From Shiraz, city of poets and roses, to Persepolis and Yazd



From Isfahan we drive to Shiraz, the city of roses most famous for its poet Hafez. Together with the Koran, a book of Hafez' poems belongs to the inventory of every household. Hafez described Shiraz as place of love, filled with the smell of roses and the chirps of nightingales. His masterpiece, the divan, even inspired Goethe to write his masterpiece called 'fernoestlicher diwan'. In the garden of Hafez' mausoleum, one of the most important ones in Iran, we do what all the thousands of visitors who come here every day do: to recite his poems and read in his books.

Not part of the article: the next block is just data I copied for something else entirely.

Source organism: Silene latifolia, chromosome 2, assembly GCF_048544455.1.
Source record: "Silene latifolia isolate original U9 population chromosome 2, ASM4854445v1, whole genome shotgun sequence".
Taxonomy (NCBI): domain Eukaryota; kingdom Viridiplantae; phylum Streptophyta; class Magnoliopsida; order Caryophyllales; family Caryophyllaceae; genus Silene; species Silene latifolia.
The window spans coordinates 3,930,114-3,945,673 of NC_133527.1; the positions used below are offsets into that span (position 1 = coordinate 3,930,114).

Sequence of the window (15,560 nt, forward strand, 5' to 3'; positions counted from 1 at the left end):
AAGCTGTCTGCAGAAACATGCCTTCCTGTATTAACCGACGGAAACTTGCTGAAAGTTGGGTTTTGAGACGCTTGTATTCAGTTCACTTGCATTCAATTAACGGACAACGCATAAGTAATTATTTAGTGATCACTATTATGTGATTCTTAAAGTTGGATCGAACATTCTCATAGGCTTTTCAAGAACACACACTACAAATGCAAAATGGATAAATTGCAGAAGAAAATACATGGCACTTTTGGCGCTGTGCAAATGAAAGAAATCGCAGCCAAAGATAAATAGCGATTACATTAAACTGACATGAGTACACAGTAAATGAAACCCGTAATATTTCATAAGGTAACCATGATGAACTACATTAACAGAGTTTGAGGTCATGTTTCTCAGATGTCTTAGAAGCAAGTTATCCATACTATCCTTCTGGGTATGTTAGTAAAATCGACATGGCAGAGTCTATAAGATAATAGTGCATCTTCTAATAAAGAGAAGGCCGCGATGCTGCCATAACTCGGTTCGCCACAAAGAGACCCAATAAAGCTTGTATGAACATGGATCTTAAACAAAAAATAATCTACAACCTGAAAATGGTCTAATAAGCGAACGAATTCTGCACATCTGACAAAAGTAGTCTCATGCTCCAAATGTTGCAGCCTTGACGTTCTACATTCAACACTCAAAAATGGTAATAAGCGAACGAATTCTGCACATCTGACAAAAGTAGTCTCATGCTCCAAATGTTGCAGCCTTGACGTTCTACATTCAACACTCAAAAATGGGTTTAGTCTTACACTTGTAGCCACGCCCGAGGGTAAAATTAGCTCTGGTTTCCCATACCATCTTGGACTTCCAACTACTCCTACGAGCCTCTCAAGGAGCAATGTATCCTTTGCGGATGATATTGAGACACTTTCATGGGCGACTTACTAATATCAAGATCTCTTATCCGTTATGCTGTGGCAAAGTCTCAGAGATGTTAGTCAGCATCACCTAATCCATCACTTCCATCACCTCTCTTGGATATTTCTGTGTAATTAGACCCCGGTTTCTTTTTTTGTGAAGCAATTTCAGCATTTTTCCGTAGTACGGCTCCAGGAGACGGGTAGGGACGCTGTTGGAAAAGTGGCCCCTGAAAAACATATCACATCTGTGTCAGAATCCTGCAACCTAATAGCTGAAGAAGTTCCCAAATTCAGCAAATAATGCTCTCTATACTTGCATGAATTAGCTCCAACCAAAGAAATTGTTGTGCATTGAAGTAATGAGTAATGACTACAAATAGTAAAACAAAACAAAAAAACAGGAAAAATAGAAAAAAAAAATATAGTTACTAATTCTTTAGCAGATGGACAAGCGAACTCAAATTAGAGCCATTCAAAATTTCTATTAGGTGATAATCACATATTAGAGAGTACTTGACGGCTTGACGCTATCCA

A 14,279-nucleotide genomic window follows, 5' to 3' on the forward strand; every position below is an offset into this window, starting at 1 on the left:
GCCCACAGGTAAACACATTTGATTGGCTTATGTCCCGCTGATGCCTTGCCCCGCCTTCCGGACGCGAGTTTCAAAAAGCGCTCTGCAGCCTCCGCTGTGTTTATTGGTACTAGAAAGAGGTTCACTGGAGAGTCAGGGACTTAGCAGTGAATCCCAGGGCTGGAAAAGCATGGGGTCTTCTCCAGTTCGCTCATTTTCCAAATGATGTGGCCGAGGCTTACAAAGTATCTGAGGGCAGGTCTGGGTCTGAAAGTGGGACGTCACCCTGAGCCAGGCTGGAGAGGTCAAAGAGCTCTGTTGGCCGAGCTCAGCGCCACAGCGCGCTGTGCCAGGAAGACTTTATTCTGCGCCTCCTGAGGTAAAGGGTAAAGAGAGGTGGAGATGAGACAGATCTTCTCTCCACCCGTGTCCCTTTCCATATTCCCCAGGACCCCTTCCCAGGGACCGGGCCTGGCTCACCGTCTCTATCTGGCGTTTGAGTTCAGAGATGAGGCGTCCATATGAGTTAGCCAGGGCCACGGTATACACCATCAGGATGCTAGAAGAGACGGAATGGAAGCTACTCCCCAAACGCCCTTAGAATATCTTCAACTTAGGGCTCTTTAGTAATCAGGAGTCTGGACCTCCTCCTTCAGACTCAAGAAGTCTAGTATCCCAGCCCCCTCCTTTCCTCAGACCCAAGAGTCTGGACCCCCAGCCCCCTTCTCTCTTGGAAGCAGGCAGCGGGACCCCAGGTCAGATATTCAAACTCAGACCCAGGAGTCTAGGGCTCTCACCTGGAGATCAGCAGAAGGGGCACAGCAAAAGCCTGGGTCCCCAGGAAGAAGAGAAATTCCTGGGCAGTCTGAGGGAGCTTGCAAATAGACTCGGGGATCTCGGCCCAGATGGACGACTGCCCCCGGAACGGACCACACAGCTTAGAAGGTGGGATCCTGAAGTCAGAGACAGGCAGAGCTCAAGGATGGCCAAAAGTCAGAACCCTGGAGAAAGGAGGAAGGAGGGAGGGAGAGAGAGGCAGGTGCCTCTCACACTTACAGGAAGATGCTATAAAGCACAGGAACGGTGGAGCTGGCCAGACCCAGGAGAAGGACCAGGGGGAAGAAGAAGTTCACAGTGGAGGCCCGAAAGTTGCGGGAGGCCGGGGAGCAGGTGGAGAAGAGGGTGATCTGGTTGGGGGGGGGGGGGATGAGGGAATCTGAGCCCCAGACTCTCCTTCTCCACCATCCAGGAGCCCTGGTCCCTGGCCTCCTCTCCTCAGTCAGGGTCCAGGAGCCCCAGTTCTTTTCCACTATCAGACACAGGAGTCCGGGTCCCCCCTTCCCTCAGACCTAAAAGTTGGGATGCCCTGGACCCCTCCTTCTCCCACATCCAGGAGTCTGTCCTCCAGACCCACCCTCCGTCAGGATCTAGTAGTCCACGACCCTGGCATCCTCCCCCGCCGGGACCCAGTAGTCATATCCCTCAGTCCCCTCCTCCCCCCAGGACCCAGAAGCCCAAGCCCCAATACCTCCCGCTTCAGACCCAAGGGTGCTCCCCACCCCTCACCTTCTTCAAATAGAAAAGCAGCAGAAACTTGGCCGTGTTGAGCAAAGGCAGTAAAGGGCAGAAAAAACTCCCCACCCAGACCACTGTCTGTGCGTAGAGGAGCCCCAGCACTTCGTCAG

About 40 km outside Shiraz is the old achaemenidic residence Persepolis, which was built around 500 B.C. by Darius the Great. The ruins which where excavated in the forties by German archaeologists, exclusively served as a sacred place of ceremonies. On the 21st of March every year, representatives of all people under the reign of the Achaemenidic ruler came here to honor their king of kings, as Darius used to call himself. They came as far as from Greece, Babylon and Ethiopia. The people with their gifts are depicted in detail on an immense relief that was found almost intact. Persepolis was later destroyed by Alexander the Great (332 B.C.) and the Arabs, however many of the buildings are well preserved and have been reconstructed. The site is of unique value to historians and archaeologists as it offers insight into the life of this highly developed civilization. Inscriptions in cuneiform script in old Persian, babylonic and elamic scripts allowed scientists to decipher these languages and reconstruct much of history of the time. Nearby Persepolis lie the cave graves of the kings Kyros and its successors Kambyses and Xerxes. These built their graves high into the rocks where their balsamed bodied were kept. The religion prevailing at that time was the faith of Zarathustra, and so we find a fire temple next to the grave (see more about Zarathustra)